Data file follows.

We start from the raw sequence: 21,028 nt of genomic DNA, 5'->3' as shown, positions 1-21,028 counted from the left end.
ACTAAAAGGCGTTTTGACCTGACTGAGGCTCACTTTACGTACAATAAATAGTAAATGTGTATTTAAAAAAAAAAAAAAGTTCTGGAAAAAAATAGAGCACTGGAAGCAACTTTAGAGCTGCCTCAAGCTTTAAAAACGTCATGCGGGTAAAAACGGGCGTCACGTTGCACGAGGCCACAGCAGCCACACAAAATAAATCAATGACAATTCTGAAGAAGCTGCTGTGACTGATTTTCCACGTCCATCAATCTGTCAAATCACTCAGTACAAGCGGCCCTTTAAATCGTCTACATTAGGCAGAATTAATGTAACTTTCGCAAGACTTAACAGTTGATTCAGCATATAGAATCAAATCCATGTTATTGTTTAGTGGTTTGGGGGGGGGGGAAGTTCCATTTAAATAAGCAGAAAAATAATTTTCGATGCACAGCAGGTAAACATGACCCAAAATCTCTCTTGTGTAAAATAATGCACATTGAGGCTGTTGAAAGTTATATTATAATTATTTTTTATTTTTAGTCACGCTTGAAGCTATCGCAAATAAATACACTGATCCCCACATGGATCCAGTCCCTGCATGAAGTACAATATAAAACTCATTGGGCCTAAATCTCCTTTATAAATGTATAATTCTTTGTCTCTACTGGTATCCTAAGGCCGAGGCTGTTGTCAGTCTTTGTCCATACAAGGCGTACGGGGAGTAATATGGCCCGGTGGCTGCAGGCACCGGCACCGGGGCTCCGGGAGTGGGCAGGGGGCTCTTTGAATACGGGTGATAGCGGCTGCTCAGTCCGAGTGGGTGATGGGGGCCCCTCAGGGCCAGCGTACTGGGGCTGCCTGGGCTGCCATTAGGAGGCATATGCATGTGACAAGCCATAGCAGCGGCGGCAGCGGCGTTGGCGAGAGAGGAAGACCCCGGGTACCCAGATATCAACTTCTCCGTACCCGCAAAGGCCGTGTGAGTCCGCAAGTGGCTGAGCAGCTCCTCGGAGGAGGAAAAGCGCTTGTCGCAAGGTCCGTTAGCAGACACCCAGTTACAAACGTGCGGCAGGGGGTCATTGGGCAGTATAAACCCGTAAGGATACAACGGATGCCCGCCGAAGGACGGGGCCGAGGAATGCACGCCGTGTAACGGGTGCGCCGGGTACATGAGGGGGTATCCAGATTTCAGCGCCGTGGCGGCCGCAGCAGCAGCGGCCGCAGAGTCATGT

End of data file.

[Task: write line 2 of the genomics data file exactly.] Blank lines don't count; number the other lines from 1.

ACTAAAAGGCGTTTTGACCTGACTGAGGCTCACTTTACGTACAATAAATAGTAAATGTGTATTTAAAAAAAAAAAAAAGTTCTGGAAAAAAATAGAGCACTGGAAGCAACTTTAGAGCTGCCTCAAGCTTTAAAAACGTCATGCGGGTAAAAACGGGCGTCACGTTGCACGAGGCCACAGCAGCCACACAAAATAAATCAATGACAATTCTGAAGAAGCTGCTGTGACTGATTTTCCACGTCCATCAATCTGTCAAATCACTCAGTACAAGCGGCCCTTTAAATCGTCTACATTAGGCAGAATTAATGTAACTTTCGCAAGACTTAACAGTTGATTCAGCATATAGAATCAAATCCATGTTATTGTTTAGTGGTTTGGGGGGGGGGGAAGTTCCATTTAAATAAGCAGAAAAATAATTTTCGATGCACAGCAGGTAAACATGACCCAAAATCTCTCTTGTGTAAAATAATGCACATTGAGGCTGTTGAAAGTTATATTATAATTATTTTTTATTTTTAGTCACGCTTGAAGCTATCGCAAATAAATACACTGATCCCCACATGGATCCAGTCCCTGCATGAAGTACAATATAAAACTCATTGGGCCTAAATCTCCTTTATAAATGTATAATTCTTTGTCTCTACTGGTATCCTAAGGCCGAGGCTGTTGTCAGTCTTTGTCCATACAAGGCGTACGGGGAGTAATATGGCCCGGTGGCTGCAGGCACCGGCACCGGGGCTCCGGGAGTGGGCAGGGGGCTCTTTGAATACGGGTGATAGCGGCTGCTCAGTCCGAGTGGGTGATGGGGGCCCCTCAGGGCCAGCGTACTGGGGCTGCCTGGGCTGCCATTAGGAGGCATATGCATGTGACAAGCCATAGCAGCGGCGGCAGCGGCGTTGGCGAGAGAGGAAGACCCCGGGTACCCAGATATCAACTTCTCCGTACCCGCAAAGGCCGTGTGAGTCCGCAAGTGGCTGAGCAGCTCCTCGGAGGAGGAAAAGCGCTTGTCGCAAGGTCCGTTAGCAGACACCCAGTTACAAACGTGCGGCAGGGGGTCATTGGGCAGTATAAACCCGTAAGGATACAACGGATGCCCGCCGAAGGACGGGGCCGAGGAATGCACGCCGTGTAACGGGTGCGCCGGGTACATGAGGGGGTATCCAGATTTCAGCGCCGTGGCGGCCGCAGCAGCAGCGGCCGCAGAGTCATGT